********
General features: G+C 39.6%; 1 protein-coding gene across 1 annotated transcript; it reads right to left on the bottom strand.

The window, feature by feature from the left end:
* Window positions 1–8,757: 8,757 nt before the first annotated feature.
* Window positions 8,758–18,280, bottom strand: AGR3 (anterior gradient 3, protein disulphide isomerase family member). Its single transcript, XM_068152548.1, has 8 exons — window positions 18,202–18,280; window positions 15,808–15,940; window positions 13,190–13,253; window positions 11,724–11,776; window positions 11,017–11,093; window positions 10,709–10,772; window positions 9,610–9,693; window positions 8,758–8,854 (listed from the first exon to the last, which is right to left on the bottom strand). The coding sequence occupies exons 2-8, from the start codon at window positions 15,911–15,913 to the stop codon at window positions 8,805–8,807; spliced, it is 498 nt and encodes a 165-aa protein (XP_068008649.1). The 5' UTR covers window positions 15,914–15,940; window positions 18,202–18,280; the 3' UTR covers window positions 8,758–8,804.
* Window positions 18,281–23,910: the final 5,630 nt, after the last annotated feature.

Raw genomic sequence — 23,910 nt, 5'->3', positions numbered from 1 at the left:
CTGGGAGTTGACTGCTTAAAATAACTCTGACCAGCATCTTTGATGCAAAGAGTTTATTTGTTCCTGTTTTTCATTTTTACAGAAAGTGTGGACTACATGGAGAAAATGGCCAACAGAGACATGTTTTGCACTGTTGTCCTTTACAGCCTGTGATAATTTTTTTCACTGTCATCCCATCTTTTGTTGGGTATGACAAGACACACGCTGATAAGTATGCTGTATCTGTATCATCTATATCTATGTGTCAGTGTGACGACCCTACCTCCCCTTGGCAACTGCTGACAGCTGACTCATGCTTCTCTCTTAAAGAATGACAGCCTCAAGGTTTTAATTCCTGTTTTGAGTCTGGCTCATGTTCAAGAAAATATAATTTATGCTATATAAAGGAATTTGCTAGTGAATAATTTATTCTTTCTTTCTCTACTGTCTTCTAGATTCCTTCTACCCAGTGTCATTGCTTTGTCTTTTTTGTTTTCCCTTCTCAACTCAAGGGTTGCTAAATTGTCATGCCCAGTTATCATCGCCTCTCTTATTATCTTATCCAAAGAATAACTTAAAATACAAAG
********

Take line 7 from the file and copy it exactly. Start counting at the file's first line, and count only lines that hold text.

CTGGGAGTTGACTGCTTAAAATAACTCTGACCAGCATCTTTGATGCAAAGAGTTTATTTGTTCCTGTTTTTCATTTTTACAGAAAGTGTGGACTACATGGAGAAAATGGCCAACAGAGACATGTTTTGCACTGTTGTCCTTTACAGCCTGTGATAATTTTTTTCACTGTCATCCCATCTTTTGTTGGGTATGACAAGACACACGCTGATAAGTATGCTGTATCTGTATCATCTATATCTATGTGTCAGTGTGACGACCCTACCTCCCCTTGGCAACTGCTGACAGCTGACTCATGCTTCTCTCTTAAAGAATGACAGCCTCAAGGTTTTAATTCCTGTTTTGAGTCTGGCTCATGTTCAAGAAAATATAATTTATGCTATATAAAGGAATTTGCTAGTGAATAATTTATTCTTTCTTTCTCTACTGTCTTCTAGATTCCTTCTACCCAGTGTCATTGCTTTGTCTTTTTTGTTTTCCCTTCTCAACTCAAGGGTTGCTAAATTGTCATGCCCAGTTATCATCGCCTCTCTTATTATCTTATCCAAAGAATAACTTAAAATACAAAG